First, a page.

Pitchers and catchers report for Spring Training in just 24 days! Yes, it's true...Baseball is almost ready to begin again. And as that time swiftly approaches, fantasy leagues will once again be resuming, as champions prepare to defend their crown and newcomers learn the ropes.
So, what better time than now to start getting the draft board up and running? Here are some players whom I think will be drafted higher than they were last year, and some who will move down the draft board.
MOVIN' ON UP
Michael Young, Rangers
Young has agreed to move to third base for the Rangers in 2009, making room for 20-year old rookie Elvis Andrus to get a shot at being the everyday shortstop. Not only is this a class act move by the 32-year old Young, but it gives him a big boost in fantasy as well.
In most leagues, he will be eligible for third base and shortstop, making him a very attractive commodity.
Young has been a constantly productive middle infielder for the last several years. He has hit .300 or better in five of the last six seasons (he hit .284 last season). He's averaged 15 home runs per season over his career, a nice number for a shortstop.
In ESPN leagues last season, Young was drafted at an average position of 80.6 - look for that number to increase in '09.
Pat Burrell, Rays
Another 32-year old, Burrell gets a fresh start with the rejuvenated Tampa Bay Rays. He signed a nice two-year, $16 million contract with the club last month, and will provide a youthful lineup which some much needed veteran power.
He still will strike out a ton, but he won't be expected to play the field nearly as much as he did in Philly, and now can focus on his hitting.
In ESPN leagues last year, Burrell was an average draft pick of 130.5. He should still be good for at least 25-30 bombs, and should get tons of RBI chances with the Rays.
Mike Pelfrey, Mets
Last year, Pelfrey went undrafted in most ESPN leagues. That is sure to change some in 2009. Pelfrey finally showed some positive signs of maturity and perhaps he is ready to break out and become the number two starter the Mets are looking for.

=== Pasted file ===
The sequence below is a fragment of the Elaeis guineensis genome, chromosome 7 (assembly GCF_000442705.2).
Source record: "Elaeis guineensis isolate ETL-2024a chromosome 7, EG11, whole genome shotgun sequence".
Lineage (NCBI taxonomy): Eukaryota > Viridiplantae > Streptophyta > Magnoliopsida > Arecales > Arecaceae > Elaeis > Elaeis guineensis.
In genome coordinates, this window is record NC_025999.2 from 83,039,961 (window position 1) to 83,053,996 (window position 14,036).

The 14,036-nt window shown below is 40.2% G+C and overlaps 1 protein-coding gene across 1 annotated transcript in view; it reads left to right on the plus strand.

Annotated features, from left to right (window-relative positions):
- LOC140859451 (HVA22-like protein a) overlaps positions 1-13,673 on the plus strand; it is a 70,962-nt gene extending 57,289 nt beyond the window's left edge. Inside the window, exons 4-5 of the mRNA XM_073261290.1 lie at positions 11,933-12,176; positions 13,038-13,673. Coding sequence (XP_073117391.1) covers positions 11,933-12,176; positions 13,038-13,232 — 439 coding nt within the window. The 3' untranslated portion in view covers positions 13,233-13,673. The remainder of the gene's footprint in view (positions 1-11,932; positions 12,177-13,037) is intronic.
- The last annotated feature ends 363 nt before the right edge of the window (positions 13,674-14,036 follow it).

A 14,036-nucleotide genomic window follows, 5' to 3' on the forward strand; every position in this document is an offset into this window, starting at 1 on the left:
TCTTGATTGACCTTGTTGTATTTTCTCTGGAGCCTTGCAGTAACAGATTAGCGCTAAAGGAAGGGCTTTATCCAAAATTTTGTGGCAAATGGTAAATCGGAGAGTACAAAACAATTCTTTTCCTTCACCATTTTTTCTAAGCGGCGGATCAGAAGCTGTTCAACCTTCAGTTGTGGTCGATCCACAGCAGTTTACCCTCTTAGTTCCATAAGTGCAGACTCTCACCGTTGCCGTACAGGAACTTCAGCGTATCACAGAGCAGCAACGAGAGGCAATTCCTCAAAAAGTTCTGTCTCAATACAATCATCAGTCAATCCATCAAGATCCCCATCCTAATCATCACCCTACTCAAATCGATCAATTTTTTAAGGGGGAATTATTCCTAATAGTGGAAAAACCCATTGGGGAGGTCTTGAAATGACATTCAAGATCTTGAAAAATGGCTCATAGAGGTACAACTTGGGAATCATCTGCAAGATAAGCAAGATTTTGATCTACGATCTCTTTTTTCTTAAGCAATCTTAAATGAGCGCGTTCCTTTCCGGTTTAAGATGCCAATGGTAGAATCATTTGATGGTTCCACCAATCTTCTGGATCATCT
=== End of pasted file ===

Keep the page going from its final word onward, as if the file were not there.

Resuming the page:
He went 13-11 last season, sporting a nifty 3.72 ERA in 2008, his first full season in the Major Leagues. He made 32 starts for the Mets, and with a stacked lineup, there's no reason he can't reach 15 wins or more in 2009. He has also learned how to paint the corner with a nasty fastball, so an increase in strikeouts can also be predicted.
ON THE WAY DOWN
David Ortiz, BOS
Big Papi had a disappointing 2008, mostly thanks to an injured wrist. But that wrist still hasn't healed all the way, which may force him to skip the World Baseball Classic. If his wrist is hindering his swing, the Sox may see fit to rest him more and more in 2009, especially with Kevin Youkilis inked to a new four-year contract.
Last season, ESPN Fantasy League owners drafted Papi at an average position of 19.3! It's tough to predict what we can get from Ortiz in 2009—it all depends on the wrist. He'll be a risk, with some potential still to be rewarding.
Takashi Saito, BOS
Saito's value took a big hit last season when we went down with an elbow strain and missed most of the year. His value took an even bigger hit when he signed with the Red Sox, thereby ending his status as a closer.
The Sox have a very talented back end of the bullpen, led of course by current stopper Jonathan Papelbon. Hideki Okajima and Manny Delcarmen can also provide solid relief, not to mention the recently signed John Smoltz has closer experience.
Saito was drafted at an average of 67.6 last season in ESPN leagues. It would be far from surprising to see him fall completely off all draft boards in 2009.
Carlos Guillen, DET
He was drafted at a surprising average of 50.1 in all ESPN leagues last season. After hitting a mere 10 home runs, and only playing in 113 games, that number should increase in 2009—if he's drafted at all.
He's versatile and could be eligible in multiple positions in some leagues next season (he played 89 games at third base, 24 at first base, and two in left in '08). That flexibility will likely keep him in the Tigers' lineup, as long as he's healthy. But that versatility may not be enough to keep him in many fantasy lineups.